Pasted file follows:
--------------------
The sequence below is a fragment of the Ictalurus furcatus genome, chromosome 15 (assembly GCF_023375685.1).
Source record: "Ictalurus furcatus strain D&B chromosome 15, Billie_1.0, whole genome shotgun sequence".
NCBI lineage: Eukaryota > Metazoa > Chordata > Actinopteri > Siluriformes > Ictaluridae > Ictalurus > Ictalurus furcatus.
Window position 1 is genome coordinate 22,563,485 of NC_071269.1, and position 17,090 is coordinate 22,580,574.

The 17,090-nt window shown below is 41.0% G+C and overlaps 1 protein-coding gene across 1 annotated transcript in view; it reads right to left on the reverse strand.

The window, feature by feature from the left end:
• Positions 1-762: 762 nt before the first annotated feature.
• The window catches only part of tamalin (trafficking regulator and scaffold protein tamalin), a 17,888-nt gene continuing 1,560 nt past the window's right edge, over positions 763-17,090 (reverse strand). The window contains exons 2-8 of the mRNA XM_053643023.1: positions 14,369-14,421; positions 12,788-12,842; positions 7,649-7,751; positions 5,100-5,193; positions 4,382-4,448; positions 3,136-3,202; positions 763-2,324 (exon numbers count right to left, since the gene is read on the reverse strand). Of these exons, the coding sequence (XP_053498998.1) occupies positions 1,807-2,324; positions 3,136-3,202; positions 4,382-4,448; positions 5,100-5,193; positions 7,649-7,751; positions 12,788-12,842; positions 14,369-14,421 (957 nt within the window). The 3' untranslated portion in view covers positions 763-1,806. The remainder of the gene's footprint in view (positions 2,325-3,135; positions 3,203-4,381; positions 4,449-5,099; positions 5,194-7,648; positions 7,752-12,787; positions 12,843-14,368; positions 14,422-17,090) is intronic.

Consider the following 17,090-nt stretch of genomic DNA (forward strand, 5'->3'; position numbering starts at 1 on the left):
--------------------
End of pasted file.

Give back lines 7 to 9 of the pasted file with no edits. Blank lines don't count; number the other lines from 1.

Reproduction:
• Positions 1-762: 762 nt before the first annotated feature.
• The window catches only part of tamalin (trafficking regulator and scaffold protein tamalin), a 17,888-nt gene continuing 1,560 nt past the window's right edge, over positions 763-17,090 (reverse strand). The window contains exons 2-8 of the mRNA XM_053643023.1: positions 14,369-14,421; positions 12,788-12,842; positions 7,649-7,751; positions 5,100-5,193; positions 4,382-4,448; positions 3,136-3,202; positions 763-2,324 (exon numbers count right to left, since the gene is read on the reverse strand). Of these exons, the coding sequence (XP_053498998.1) occupies positions 1,807-2,324; positions 3,136-3,202; positions 4,382-4,448; positions 5,100-5,193; positions 7,649-7,751; positions 12,788-12,842; positions 14,369-14,421 (957 nt within the window). The 3' untranslated portion in view covers positions 763-1,806. The remainder of the gene's footprint in view (positions 2,325-3,135; positions 3,203-4,381; positions 4,449-5,099; positions 5,194-7,648; positions 7,752-12,787; positions 12,843-14,368; positions 14,422-17,090) is intronic.

Consider the following 17,090-nt stretch of genomic DNA (forward strand, 5'->3'; position numbering starts at 1 on the left):